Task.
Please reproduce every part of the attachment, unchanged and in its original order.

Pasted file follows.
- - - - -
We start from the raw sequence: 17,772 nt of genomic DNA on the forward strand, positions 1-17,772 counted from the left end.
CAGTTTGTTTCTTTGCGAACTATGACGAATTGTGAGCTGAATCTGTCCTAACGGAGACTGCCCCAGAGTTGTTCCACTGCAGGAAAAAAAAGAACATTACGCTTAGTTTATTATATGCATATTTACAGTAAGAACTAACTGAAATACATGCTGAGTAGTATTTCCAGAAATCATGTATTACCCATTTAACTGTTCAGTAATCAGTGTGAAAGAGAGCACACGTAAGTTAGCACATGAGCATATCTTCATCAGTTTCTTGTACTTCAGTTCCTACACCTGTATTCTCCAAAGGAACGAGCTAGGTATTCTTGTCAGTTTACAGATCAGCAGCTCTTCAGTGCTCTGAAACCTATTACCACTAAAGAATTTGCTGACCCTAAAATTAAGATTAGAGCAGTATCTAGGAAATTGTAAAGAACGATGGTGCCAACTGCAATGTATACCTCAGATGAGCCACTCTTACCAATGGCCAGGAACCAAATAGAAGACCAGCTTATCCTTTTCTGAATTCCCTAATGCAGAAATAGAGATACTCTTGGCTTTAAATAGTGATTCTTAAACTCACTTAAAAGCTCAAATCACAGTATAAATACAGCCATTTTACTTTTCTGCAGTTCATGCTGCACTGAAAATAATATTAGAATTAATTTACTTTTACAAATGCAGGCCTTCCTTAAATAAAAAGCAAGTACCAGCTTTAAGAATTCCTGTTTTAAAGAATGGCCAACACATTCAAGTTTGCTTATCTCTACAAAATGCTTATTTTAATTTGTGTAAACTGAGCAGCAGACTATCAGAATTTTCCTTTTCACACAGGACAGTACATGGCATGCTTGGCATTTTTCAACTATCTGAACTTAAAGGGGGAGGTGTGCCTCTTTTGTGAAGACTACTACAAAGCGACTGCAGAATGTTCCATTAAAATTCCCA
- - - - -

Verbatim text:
We start from the raw sequence: 17,772 nt of genomic DNA on the forward strand, positions 1-17,772 counted from the left end.
CAGTTTGTTTCTTTGCGAACTATGACGAATTGTGAGCTGAATCTGTCCTAACGGAGACTGCCCCAGAGTTGTTCCACTGCAGGAAAAAAAAGAACATTACGCTTAGTTTATTATATGCATATTTACAGTAAGAACTAACTGAAATACATGCTGAGTAGTATTTCCAGAAATCATGTATTACCCATTTAACTGTTCAGTAATCAGTGTGAAAGAGAGCACACGTAAGTTAGCACATGAGCATATCTTCATCAGTTTCTTGTACTTCAGTTCCTACACCTGTATTCTCCAAAGGAACGAGCTAGGTATTCTTGTCAGTTTACAGATCAGCAGCTCTTCAGTGCTCTGAAACCTATTACCACTAAAGAATTTGCTGACCCTAAAATTAAGATTAGAGCAGTATCTAGGAAATTGTAAAGAACGATGGTGCCAACTGCAATGTATACCTCAGATGAGCCACTCTTACCAATGGCCAGGAACCAAATAGAAGACCAGCTTATCCTTTTCTGAATTCCCTAATGCAGAAATAGAGATACTCTTGGCTTTAAATAGTGATTCTTAAACTCACTTAAAAGCTCAAATCACAGTATAAATACAGCCATTTTACTTTTCTGCAGTTCATGCTGCACTGAAAATAATATTAGAATTAATTTACTTTTACAAATGCAGGCCTTCCTTAAATAAAAAGCAAGTACCAGCTTTAAGAATTCCTGTTTTAAAGAATGGCCAACACATTCAAGTTTGCTTATCTCTACAAAATGCTTATTTTAATTTGTGTAAACTGAGCAGCAGACTATCAGAATTTTCCTTTTCACACAGGACAGTACATGGCATGCTTGGCATTTTTCAACTATCTGAACTTAAAGGGGGAGGTGTGCCTCTTTTGTGAAGACTACTACAAAGCGACTGCAGAATGTTCCATTAAAATTCCCA